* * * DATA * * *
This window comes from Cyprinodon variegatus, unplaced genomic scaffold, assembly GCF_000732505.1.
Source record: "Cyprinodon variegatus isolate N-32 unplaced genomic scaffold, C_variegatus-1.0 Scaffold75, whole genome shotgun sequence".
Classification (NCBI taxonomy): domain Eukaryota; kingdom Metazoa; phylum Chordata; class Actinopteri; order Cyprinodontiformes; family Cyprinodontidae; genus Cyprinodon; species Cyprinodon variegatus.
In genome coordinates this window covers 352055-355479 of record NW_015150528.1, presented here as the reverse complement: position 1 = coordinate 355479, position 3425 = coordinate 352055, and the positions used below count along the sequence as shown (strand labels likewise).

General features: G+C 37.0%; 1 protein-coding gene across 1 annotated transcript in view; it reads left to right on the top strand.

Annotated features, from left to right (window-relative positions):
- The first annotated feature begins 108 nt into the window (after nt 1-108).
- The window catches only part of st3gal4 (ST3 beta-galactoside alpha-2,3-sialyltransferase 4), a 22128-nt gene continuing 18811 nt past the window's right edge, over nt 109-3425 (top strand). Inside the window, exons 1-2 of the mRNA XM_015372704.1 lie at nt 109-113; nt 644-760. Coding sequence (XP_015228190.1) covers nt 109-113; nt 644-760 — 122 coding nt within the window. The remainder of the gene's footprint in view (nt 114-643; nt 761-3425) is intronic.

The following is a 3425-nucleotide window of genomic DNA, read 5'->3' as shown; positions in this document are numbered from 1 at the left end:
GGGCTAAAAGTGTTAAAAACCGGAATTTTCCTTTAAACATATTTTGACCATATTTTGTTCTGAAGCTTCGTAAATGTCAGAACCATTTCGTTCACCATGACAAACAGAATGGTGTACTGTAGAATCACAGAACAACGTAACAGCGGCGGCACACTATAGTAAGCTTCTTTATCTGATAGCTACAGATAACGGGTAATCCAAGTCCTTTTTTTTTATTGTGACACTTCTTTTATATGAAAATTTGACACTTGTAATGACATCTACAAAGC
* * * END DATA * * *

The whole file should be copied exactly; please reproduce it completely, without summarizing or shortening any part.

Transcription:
This window comes from Cyprinodon variegatus, unplaced genomic scaffold, assembly GCF_000732505.1.
Source record: "Cyprinodon variegatus isolate N-32 unplaced genomic scaffold, C_variegatus-1.0 Scaffold75, whole genome shotgun sequence".
Classification (NCBI taxonomy): domain Eukaryota; kingdom Metazoa; phylum Chordata; class Actinopteri; order Cyprinodontiformes; family Cyprinodontidae; genus Cyprinodon; species Cyprinodon variegatus.
In genome coordinates this window covers 352055-355479 of record NW_015150528.1, presented here as the reverse complement: position 1 = coordinate 355479, position 3425 = coordinate 352055, and the positions used below count along the sequence as shown (strand labels likewise).

General features: G+C 37.0%; 1 protein-coding gene across 1 annotated transcript in view; it reads left to right on the top strand.

Annotated features, from left to right (window-relative positions):
- The first annotated feature begins 108 nt into the window (after nt 1-108).
- The window catches only part of st3gal4 (ST3 beta-galactoside alpha-2,3-sialyltransferase 4), a 22128-nt gene continuing 18811 nt past the window's right edge, over nt 109-3425 (top strand). Inside the window, exons 1-2 of the mRNA XM_015372704.1 lie at nt 109-113; nt 644-760. Coding sequence (XP_015228190.1) covers nt 109-113; nt 644-760 — 122 coding nt within the window. The remainder of the gene's footprint in view (nt 114-643; nt 761-3425) is intronic.

The following is a 3425-nucleotide window of genomic DNA, read 5'->3' as shown; positions in this document are numbered from 1 at the left end:
GGGCTAAAAGTGTTAAAAACCGGAATTTTCCTTTAAACATATTTTGACCATATTTTGTTCTGAAGCTTCGTAAATGTCAGAACCATTTCGTTCACCATGACAAACAGAATGGTGTACTGTAGAATCACAGAACAACGTAACAGCGGCGGCACACTATAGTAAGCTTCTTTATCTGATAGCTACAGATAACGGGTAATCCAAGTCCTTTTTTTTTATTGTGACACTTCTTTTATATGAAAATTTGACACTTGTAATGACATCTACAAAGC